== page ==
In this series of blog posts we will explore the six early literacy skills that a child must have in order to be ready to learn how to read and write. These six skills are pre-reading skills that focus on developing cognitive abilities. Why are these skills important? Reading is the foundation for all learning so taking the time with your child in their early years will enable them to start school prepared and excited about learning and ensure they have a strong foundation for their whole academic life and beyond.
Print motivation means being interested in books and reading and being motivated by stories and books. It means having a positive relationship with books and reading so that a child genuinely enjoys these activities.
If your child is excited about reading and books, they will be excited about learning. Setting up this relationship from an early age can help them tremendously in setting the course for a strong academic future. Reading and learning will never be seen as a chore for them if they truly love it.
Start Early and Read Often!
Start reading as soon as possible with your child, it's never too early to start exposing your child to books. Even as a baby, your child can handle books, play with them and touch them while you read. The most important thing is to make sure you take the time with you child to read every day. Try for ten minutes a day and make a habit of it. Stress the importance of this time together with books as it is a special time to be cherished and that will encourage the positive relationship so that your child we be a motivated learner through preschool, kindergarten and beyond.
Monkey See, Monkey Do!
If your little one sees you reading, they will be interested in it too. Modeling a good relationship with books is one of the most important things you can do. Take the time to explain to them what you are doing and why you are doing it. "I am reading these words on the page because I want to know or learn about ____" or "I am reading this story about a boy that goes on an adventure because it is fun and I want to know what happens next!" Remember, you are not only your child's first teacher, but also their first role model!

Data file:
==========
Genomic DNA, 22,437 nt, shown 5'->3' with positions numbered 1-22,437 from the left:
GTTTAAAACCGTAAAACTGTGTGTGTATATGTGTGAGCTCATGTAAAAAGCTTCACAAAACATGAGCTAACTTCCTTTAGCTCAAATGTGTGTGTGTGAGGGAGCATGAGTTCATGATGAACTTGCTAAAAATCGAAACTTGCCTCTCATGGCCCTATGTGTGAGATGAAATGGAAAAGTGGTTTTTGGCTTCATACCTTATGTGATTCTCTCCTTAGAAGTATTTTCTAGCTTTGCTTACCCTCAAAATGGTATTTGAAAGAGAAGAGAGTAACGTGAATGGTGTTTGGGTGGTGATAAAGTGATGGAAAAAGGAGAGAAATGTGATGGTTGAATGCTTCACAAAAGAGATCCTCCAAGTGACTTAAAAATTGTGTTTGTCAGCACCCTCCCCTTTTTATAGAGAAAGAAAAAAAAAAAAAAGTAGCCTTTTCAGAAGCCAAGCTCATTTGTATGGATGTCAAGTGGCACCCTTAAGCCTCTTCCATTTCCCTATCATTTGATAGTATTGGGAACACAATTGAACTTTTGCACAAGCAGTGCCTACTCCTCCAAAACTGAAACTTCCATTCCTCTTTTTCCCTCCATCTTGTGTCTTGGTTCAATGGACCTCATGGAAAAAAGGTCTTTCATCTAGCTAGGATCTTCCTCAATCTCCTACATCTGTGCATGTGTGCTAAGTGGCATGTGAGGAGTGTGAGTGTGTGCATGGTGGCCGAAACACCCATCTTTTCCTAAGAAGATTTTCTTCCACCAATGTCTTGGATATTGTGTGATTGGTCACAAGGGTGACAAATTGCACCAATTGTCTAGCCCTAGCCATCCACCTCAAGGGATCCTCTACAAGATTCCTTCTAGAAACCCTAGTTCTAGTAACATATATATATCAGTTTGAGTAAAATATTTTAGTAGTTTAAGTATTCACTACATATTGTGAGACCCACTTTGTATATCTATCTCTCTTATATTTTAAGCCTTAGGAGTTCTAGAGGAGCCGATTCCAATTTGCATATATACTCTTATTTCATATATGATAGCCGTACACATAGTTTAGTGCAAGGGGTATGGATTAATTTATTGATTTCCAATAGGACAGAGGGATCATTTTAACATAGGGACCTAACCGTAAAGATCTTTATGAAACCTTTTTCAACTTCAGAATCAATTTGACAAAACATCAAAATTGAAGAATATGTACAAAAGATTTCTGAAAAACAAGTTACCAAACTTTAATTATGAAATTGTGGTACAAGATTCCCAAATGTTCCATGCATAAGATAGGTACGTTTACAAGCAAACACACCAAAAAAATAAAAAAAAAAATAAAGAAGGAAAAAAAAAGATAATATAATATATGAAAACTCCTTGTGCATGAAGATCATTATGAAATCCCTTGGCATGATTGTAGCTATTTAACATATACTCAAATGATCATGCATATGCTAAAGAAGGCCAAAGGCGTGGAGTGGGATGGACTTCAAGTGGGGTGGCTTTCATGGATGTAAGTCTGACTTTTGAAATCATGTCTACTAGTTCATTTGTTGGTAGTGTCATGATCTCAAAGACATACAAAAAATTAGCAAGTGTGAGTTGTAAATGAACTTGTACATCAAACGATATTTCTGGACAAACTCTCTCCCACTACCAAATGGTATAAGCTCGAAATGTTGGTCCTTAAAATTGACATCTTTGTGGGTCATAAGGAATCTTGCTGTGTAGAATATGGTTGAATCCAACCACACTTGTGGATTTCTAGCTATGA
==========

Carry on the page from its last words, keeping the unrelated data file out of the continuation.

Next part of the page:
Make it fun!
If you are enthusiastic about the book you are reading together, your child will take an interest in it as well. Reading in silly voices, acting out parts of the book as you read--these are all ways that you can make the books you are reading more entertaining and interesting for your child. Take your child to the library on a regular basis and allow them to spend time picking out books. They will look forward to taking those books home and reading them together if they picked them out themselves!
And last but not least, don't forget to make reading a social activity! Take your child to one of our many storytimes or literacy-related events offered throughout the San Jose Public Library system. Making storytime a habit is a healthy one and can add to the joy of reading if your child looks forward to seeing, interacting, singing and dancing with other kids at storytimes and other events.
The San Jose Public Library has a wide variety of resources available to help you develop print motivation with your child. All of the San Jose Public Library branches have a large selection of Picture Books, Concept Books (books that focus on ABCs and 123s) and Fairy Tale Books for your child to fall in love with. Also, don't forget to ask a librarian about our bilingual kits called Books and More! that contain books, DVDs, toys and tips, all for working with your child on early literacy skills.
Check back next Friday where we will explore the next early literacy skill: Phonological Awareness!